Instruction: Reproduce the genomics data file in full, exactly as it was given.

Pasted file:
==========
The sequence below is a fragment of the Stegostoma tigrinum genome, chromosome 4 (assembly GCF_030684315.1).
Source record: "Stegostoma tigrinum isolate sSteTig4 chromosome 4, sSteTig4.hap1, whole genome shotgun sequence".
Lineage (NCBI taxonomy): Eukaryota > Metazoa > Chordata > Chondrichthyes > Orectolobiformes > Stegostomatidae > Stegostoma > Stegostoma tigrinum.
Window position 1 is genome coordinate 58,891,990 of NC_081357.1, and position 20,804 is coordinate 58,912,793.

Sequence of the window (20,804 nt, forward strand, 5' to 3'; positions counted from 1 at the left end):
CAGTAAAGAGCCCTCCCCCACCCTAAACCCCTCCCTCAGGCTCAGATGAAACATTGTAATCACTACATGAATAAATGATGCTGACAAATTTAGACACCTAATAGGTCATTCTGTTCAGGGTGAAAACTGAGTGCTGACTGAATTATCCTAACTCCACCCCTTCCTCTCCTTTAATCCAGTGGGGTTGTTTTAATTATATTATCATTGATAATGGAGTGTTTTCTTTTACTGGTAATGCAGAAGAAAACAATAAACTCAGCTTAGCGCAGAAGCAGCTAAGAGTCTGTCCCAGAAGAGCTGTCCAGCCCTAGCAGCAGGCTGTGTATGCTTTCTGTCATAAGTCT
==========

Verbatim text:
The sequence below is a fragment of the Stegostoma tigrinum genome, chromosome 4 (assembly GCF_030684315.1).
Source record: "Stegostoma tigrinum isolate sSteTig4 chromosome 4, sSteTig4.hap1, whole genome shotgun sequence".
Lineage (NCBI taxonomy): Eukaryota > Metazoa > Chordata > Chondrichthyes > Orectolobiformes > Stegostomatidae > Stegostoma > Stegostoma tigrinum.
Window position 1 is genome coordinate 58,891,990 of NC_081357.1, and position 20,804 is coordinate 58,912,793.

Sequence of the window (20,804 nt, forward strand, 5' to 3'; positions counted from 1 at the left end):
CAGTAAAGAGCCCTCCCCCACCCTAAACCCCTCCCTCAGGCTCAGATGAAACATTGTAATCACTACATGAATAAATGATGCTGACAAATTTAGACACCTAATAGGTCATTCTGTTCAGGGTGAAAACTGAGTGCTGACTGAATTATCCTAACTCCACCCCTTCCTCTCCTTTAATCCAGTGGGGTTGTTTTAATTATATTATCATTGATAATGGAGTGTTTTCTTTTACTGGTAATGCAGAAGAAAACAATAAACTCAGCTTAGCGCAGAAGCAGCTAAGAGTCTGTCCCAGAAGAGCTGTCCAGCCCTAGCAGCAGGCTGTGTATGCTTTCTGTCATAAGTCT